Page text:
Develop a whole school approach to spiritual formation, incorporating authentically Catholic Religious Education with a focus on improving Religious literacy outcomes for all students. System and school priority and review of student data  
  • implementation plan
  • professional learning at staff meetings and staff development day
  • professional learning focused on Religious literacy requirements, theological background of units of work and main concepts of each strand of the Religious Education syllabus Sharing Our Story.
Improve literacy outcomes for all students System and school priority and review of student data
  • implementation plan
  • analysis of student data
  • professional learning with a focus on reading comprehension
  • consolidation of success criteria
  • implementation of a case management approach
  • professional feedback to staff
  • continuation of Reading Recovery program
  • collaboration with teaching educator
  • initiation of iLearn project 
  • ratio of 1:1 iPads for Year 4
Improve numeracy outcomes for all students System and school priority and review of student data  
  • implementation plan
  • analysis of student data
  • continued work with the Extending Mathematical Understanding project
  • consolidation of success criteria with a focus on formative assessment practices and learning intentions
  • collaboration with teaching educator
  • development of a case management approach
  • professional feedback to staff
  • Year 1 Mathematics intervention program
  • initiation of iLearn project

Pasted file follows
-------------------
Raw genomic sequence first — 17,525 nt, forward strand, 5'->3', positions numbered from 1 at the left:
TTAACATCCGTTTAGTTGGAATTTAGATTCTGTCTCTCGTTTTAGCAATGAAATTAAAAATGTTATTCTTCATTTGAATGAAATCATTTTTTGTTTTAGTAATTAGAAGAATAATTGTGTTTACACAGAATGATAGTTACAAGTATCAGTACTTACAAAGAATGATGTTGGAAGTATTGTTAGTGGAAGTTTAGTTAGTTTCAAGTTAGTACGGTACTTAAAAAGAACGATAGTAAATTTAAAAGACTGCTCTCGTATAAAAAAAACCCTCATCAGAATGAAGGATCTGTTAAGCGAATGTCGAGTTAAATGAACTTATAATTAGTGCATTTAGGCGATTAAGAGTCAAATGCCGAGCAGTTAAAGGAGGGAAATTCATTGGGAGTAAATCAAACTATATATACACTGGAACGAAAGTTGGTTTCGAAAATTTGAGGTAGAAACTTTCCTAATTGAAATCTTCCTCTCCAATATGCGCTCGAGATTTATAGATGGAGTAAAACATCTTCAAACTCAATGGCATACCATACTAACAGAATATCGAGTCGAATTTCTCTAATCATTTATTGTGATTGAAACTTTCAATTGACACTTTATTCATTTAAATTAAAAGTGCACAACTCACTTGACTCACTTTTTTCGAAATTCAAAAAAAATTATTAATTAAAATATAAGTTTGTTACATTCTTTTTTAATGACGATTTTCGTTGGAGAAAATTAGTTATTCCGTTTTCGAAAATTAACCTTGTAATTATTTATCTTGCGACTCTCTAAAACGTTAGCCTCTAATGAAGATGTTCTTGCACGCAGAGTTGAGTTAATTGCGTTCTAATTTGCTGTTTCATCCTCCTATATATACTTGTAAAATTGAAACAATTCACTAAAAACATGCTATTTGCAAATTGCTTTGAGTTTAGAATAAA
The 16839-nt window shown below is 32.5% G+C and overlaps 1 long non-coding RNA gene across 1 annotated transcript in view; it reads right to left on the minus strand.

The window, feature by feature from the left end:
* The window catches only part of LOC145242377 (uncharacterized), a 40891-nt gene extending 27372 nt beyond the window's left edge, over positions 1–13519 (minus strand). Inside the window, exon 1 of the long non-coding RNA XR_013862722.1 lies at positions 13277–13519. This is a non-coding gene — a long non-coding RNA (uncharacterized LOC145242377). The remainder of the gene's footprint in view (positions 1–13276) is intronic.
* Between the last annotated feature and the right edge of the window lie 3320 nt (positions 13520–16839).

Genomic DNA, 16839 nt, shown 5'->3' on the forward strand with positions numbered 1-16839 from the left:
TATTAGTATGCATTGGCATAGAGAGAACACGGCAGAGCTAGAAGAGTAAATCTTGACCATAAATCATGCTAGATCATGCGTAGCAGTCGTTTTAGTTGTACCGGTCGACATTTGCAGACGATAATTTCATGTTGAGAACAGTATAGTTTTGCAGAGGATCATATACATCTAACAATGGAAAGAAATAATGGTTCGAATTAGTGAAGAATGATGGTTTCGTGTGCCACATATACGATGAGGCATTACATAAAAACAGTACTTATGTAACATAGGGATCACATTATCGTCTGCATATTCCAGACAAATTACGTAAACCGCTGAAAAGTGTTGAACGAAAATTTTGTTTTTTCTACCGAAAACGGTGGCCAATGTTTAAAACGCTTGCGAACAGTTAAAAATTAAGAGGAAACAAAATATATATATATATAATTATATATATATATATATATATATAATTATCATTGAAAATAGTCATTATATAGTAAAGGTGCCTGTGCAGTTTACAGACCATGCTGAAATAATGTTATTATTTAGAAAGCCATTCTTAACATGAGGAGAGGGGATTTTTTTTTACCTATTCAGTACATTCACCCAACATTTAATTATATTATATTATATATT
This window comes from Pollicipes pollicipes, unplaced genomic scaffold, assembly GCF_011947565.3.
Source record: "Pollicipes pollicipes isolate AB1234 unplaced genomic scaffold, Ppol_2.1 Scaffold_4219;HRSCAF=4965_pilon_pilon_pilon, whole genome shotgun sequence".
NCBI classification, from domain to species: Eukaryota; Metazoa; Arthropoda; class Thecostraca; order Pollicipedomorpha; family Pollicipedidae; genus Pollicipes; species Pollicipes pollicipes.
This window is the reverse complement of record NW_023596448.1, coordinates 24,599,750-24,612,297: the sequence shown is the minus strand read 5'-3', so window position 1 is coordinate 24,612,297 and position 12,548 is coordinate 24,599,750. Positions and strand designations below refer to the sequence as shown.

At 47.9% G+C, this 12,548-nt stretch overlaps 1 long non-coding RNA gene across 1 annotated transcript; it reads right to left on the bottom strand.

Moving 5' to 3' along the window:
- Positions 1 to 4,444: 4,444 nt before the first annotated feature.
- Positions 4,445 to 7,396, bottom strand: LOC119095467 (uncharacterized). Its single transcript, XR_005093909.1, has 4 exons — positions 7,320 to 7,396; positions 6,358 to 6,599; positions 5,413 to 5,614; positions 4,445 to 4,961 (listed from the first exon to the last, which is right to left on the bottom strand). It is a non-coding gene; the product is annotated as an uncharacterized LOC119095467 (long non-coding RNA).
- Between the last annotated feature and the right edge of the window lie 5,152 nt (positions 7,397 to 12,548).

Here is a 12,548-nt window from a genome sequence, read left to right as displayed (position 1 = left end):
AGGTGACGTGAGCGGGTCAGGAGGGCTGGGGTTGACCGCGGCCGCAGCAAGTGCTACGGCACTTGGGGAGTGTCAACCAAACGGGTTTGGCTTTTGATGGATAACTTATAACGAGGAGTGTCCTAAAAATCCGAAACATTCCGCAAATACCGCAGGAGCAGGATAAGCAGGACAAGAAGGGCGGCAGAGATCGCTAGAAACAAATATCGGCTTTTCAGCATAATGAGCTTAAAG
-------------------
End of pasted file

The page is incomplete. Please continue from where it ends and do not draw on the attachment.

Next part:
• ratio of 1:1 iPads for Year 4

Catholic identity

Prayer, liturgical life and faith experiences

The school’s major celebration each year is Caroline Chisholm Day (Caroline Chisholm's birthday). Special prayers and assemblies honour and highlight the lives of Mary, All Saints, All Souls, St Mary of the Cross MacKillop, and St Matthew. 

Liturgies are held for important events in the liturgical year such as Ash Wednesday, Holy Week, Easter, Advent and Christmas. ANZAC Day and Remembrance Day are also celebrated as they are important national days.

The parish priest and assistant priest visit the school regularly to celebrate mass and class Reconciliation. The priests and parish Sacramental coordinator assist children and their families in the parish based Sacramental preparation. Regular prayer is an important part of school life including daily prayer in classrooms, staff prayer and community prayer at whole-school assemblies.

In 2013 the praying of the Angelus each day at midday was implemented.

Social justice

Social justice initiatives are an important feature of school life. The school community is involved in the Caritas Project Compassion Lenten appeal; fundraising for Catholic mission; food, toys and money collection, as well as the Giving Tree Christmas Appeal for St Vincent de Paul and items to support the St Vincent de Paul Winter Appeal.

School, home and parish partnerships

The school supports the family-centred, parish based Sacramental programs by linking these, where possible, with our Religious Education lessons.